Use Section Headings: An employer is likely to skim your resume looking for the points they think are most important. Make this as easy as possible by using bold section headings (H2) that separate skills, education, professional experience and so on. Further break these down into subheadings (H3) for every job, school, skill, etc. 

Use the Proper Spacing: An employer may get turned off if the text on the resume is squished onto one page. You may have limited space, but it’s better to leave out superfluous information to get a layout that’s easy to read. 

Use a Clear Font: If you’re an expressive person, the creative font may be one of the first things you thought about using when deciding how to create a resume. Despite what anyone may tell you, a creative font is not the way to get your resume to stand out, especially if the font is unreadable. Stick to the classics (Calibri, New Times Roman, Roboto, etc.), and for the love of your career, stay away from Comic Sans. 

Use the Right Font Size: If you are trying to squeeze a lot of information onto your resume it may be tempting to go for a small font size. But using a font that’s so small it’s unreadable is a bad idea. It’s advisable to use a 10–12-point font for the text and a 14 -16-point font for the headings.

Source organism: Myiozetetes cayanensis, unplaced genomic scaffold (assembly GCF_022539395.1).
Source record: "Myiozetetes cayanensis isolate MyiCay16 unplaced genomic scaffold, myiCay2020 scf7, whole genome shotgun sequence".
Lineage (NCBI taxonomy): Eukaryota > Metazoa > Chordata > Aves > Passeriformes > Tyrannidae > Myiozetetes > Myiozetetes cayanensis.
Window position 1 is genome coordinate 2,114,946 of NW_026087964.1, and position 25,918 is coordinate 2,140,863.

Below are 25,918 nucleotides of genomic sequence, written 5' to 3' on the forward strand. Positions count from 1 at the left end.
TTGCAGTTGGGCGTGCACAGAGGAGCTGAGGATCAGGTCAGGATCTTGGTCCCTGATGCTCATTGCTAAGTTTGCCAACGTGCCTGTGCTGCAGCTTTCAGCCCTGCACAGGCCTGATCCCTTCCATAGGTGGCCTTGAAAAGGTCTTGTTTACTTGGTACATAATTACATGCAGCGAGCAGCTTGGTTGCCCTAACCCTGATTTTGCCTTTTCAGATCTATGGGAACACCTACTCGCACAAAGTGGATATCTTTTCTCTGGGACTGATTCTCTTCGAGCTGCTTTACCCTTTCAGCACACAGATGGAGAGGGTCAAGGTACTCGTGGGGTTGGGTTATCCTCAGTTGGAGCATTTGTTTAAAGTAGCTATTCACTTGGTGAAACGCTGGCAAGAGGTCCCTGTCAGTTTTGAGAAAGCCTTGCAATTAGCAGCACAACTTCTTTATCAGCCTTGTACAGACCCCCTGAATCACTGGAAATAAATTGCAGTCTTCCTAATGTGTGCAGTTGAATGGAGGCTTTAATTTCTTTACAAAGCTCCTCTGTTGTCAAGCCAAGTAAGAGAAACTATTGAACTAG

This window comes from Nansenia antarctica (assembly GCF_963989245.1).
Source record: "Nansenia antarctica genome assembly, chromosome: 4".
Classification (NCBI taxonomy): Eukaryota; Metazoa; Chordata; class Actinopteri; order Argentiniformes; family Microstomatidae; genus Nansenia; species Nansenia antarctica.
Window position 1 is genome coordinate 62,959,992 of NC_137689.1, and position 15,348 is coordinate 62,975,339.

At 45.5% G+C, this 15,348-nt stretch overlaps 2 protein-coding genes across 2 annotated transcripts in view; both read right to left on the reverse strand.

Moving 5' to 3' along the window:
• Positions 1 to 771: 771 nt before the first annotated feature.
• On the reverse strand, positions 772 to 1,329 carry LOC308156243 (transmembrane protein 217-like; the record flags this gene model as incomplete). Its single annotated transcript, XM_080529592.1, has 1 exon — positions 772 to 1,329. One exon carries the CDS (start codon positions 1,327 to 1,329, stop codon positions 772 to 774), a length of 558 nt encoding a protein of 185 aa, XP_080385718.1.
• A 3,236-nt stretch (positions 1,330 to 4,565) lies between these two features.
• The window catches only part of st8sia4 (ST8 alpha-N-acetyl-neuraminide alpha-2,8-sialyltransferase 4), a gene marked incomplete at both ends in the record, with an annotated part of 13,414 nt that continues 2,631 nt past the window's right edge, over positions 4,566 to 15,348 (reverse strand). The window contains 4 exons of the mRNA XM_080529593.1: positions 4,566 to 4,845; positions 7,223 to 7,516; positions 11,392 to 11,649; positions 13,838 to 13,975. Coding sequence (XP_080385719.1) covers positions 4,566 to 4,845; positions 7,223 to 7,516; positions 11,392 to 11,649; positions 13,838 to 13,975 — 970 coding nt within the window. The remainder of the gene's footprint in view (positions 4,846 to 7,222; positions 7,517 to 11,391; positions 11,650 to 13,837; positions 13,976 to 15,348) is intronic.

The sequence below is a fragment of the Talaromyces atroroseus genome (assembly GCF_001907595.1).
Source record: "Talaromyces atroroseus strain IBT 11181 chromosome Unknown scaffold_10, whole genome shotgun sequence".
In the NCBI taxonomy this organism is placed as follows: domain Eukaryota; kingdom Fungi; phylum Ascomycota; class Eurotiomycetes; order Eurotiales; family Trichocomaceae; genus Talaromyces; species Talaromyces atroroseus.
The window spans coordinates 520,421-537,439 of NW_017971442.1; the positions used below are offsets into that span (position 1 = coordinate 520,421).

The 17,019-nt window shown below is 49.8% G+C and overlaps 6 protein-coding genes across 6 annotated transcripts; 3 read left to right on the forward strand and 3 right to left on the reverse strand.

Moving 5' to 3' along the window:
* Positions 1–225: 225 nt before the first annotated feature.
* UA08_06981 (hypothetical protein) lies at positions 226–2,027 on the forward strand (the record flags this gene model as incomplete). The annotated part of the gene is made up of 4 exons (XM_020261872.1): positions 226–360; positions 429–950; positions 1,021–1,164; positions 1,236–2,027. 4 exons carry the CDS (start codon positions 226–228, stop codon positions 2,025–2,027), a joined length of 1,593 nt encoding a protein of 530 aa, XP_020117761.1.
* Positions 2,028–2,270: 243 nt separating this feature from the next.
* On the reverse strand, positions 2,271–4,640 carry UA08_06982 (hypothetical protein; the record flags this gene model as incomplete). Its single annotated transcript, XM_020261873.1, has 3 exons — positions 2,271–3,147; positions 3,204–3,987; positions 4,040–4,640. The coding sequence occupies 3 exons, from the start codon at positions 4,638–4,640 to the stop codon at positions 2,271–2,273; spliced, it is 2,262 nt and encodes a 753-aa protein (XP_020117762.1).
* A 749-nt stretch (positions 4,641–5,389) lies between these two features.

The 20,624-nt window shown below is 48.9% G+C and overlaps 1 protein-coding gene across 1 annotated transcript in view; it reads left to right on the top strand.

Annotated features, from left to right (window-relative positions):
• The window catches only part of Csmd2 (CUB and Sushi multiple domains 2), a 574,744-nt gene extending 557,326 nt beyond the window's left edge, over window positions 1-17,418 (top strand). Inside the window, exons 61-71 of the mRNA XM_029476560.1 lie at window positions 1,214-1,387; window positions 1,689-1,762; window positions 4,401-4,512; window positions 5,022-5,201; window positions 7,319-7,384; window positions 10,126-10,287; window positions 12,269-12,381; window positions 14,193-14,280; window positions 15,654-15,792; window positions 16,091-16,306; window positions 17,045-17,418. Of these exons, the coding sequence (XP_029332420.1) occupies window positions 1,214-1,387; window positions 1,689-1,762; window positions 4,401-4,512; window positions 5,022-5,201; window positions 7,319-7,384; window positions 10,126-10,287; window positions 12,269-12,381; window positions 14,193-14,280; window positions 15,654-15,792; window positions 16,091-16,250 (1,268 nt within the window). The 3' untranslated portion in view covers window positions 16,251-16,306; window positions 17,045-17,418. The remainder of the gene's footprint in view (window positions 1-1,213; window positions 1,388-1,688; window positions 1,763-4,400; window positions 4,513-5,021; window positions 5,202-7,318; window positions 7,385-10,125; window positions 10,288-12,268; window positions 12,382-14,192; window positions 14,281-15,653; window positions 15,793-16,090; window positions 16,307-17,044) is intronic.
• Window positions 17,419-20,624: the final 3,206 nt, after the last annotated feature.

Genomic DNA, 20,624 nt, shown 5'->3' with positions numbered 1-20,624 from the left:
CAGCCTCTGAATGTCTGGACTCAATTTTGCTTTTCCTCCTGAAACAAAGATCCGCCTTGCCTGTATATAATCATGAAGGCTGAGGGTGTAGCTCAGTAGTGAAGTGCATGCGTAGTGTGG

Save Your Resume as a PDF: Word is a popular application but saving your resume as a PDF will be less likely to cause formatting issues. 

What Should I Include on My Resume?

When thinking of how to make a resume, the document should be divided into sections that include the following: 

  • Contact Information
  • Resume Summary or Objective
  • Work Experience
  • Education 
  • Skills 
  • Optional section for other achievements such as certifications, languages spoken, etc.

Here’s a comprehensive explanation of what you will want to include in each section. 

Contact Information

Your contact information should be listed at the top of your resume. Remember, if it contains any errors, it will be impossible for the employer to get in touch with you to let you know if you’ve made it to the next round. 

The contact info section should include: 

  • Your first and last name
  • Your phone number
  • Your email address
  • Your location

It’s not necessary to list your exact address, but you should include the city you live in. That way, your employer will know how long it will take you to get to work if you’re applying for a brick-and-mortar position. It can also provide insight on your background. 

You may also include your title, which will look especially favorable if you have some sort of degree.